On September 27, 2018, the California Highway Patrol (CHP) issued its official guidelines on lane-splitting. The safety tips include messages for other vehicle drivers, which state clearly, for the first time, that it is illegal for other drivers to block or interfere with lane-splitting.
“This is great news for those of us that ride and our clients who ride motorcycles,” said Reza Torkzadeh, founder of TorkLaw. “We know that lane-splitting actually prevents motorcycle accident injuries, because it decreases the risk of a biker being struck from behind. These new guidelines provide important information to help keep everyone on the road safer.”
What is Lane-Splitting?
Lane-splitting, as defined by California Vehicle Code Section 21658.1 is “driving a motorcycle, as defined in Section 400, that has two wheels in contact with the ground, between rows of stopped or moving vehicles in the same lane” – in other words, between traffic lanes, often at a higher rate of speed than surrounding traffic.
While lane-splitting is legal and widely accepted in many countries, including much of Europe and Asia (where there are more motorcycles and scooters on the road), the practice is illegal in every U.S. state except California. California Assembly Bill 51 came into effect in January 2017, formally legalizing lane-splitting in California, but a consistent set of guidelines had not been issued until now. Below are the guidelines, which were developed in partnership with the DMV, the California Department of Transportation, the Office of Traffic Safety and motorcycle safety organizations.
CHP Lane-splitting Safety Tips for Motorcyclists
- Consider the total environment when you are lane-splitting (this includes the width of lanes, the size of surrounding vehicles, as well as current roadway, weather, and lighting conditions).
- Danger increases at higher speed differentials. A speed differential is the difference between the speed of the motorcyclist and that of nearby vehicles.
- Danger increases as overall speed increases.
- It is typically safer to split between the far left lanes than between the other lanes of traffic.
- Avoid lane-splitting next to large vehicles (big rigs, buses, motor homes, etc.).
- Riding on the shoulder is illegal; it is not considered lane-splitting.
- Be visible — avoid remaining in the blind spots of other vehicles or lingering between vehicles.
- Help drivers see you by wearing brightly colored/reflective protective gear and using high beams during daylight.
CHP Messages for Other Vehicle Drivers
- Lane-splitting by motorcyclists is legal in California.
- Intentionally blocking or impeding a motorcyclist in a way that could cause harm to the rider is illegal.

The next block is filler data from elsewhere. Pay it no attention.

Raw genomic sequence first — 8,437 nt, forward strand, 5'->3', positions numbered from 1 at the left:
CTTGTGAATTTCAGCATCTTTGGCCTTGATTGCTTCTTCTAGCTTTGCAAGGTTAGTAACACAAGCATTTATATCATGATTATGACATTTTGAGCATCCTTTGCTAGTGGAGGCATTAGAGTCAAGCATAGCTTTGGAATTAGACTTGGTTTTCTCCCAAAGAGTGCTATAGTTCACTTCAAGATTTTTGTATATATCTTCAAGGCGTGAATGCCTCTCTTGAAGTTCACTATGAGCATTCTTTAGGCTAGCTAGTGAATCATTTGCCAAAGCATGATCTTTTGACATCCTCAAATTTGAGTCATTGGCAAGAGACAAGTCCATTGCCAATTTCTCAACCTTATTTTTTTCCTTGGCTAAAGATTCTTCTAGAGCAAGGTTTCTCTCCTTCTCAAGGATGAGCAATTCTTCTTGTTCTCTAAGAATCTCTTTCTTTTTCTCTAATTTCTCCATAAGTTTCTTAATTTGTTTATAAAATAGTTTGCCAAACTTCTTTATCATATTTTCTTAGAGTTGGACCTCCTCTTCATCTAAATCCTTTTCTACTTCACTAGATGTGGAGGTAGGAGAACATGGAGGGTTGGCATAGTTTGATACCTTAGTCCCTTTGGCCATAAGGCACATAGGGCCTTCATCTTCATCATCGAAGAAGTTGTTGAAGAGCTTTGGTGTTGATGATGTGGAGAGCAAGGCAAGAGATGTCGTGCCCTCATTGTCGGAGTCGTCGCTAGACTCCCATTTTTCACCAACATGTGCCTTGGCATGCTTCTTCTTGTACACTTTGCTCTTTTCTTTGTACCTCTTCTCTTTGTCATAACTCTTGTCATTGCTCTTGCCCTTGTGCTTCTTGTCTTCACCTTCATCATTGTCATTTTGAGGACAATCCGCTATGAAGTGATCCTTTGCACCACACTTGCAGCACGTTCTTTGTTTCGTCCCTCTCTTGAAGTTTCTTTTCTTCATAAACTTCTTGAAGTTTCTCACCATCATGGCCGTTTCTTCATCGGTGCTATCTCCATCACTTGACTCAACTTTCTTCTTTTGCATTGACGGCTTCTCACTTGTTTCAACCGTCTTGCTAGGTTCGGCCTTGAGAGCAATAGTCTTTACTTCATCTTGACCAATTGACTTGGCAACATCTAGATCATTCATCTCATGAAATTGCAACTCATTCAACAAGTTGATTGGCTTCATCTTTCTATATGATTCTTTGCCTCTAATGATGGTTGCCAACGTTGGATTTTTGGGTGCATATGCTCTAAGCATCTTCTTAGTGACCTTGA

- Opening a vehicle door to impede a motorcyclist is illegal.
- Drivers in the far left lane should move to the left of their lane to give motorcyclists ample room to pass.
CHP Safety Tips For All Motorists
You can help keep yourself and all road users safe by:
- Checking mirrors and blind spots, especially before changing lanes or turning.
- Signaling your intentions before changing lanes or merging with traffic.
- Being alert and anticipating possible movements by other motorists.
- Never riding/driving while impaired by drugs, alcohol, or fatigue.
- Being courteous and sharing the road.
Is Lane-Splitting Dangerous?
To the non-motorcyclist, this may seem like an unnecessarily dangerous practice. The fear of lane-splitting stems from, and perhaps feeds into, public perception of bikers as “daredevils.” Most motorcyclists are, in fact, very concerned with their safety while riding, which is why many want to see lane-splitting legalized.
Many motorcyclists and motorcyclist groups argue that lane-splitting is safer than the alternative. The American Motorcyclist Association has expressed support for the practice, citing strong data. A report entitled Motorcycle Lane-splitting and Safety in California, authored by researchers at the Safe Transportation Research and Education Center at UC Berkeley, found that motorcyclists who split lanes “were much less often injured in their collisions” than motorcyclists who did not. Just as importantly, the study also found that lane-splitting motorcyclists were “considerably less likely to suffer head injury, torso injury, extremity injury, and fatal injury than riders who were not lane-splitting.”
According to a landmark 1981 study known as the “Hurt Report,” commissioned by the federal Department of Transportation and authored by University of Southern California Professor Harry Hurt, nearly 60% of motorcycle accidents occur in moderate to heavy traffic, which is the type of traffic in which motorcyclists would be most likely to engage in this practice.
CHP Motorcycle Lane-splitting Safety Tips
The CHP’s Safety Tips include this disclaimer: “Lane-splitting can be dangerous and extreme caution should be exercised. It should not be performed by inexperienced riders. The risk of death or serious injury during a lane-splitting collision increases as speed and speed differential increases. These general safety tips are provided to assist you in the practice; however, they are not guaranteed to keep you safe. Every rider has the ultimate responsibility for their own decision-making and safety.”
If you or a loved one has been injured in a motorcycle accident that was someone else’s fault, our team of experienced motorcycle accident attorneys are available to 24/7 to provide you with a free case consultation where we will inform you of your rights, the options available to you, and how we can be of assistance to you in this matter. To request a free case consultation, simply complete the form on this page, or call us at (888) 845-9696.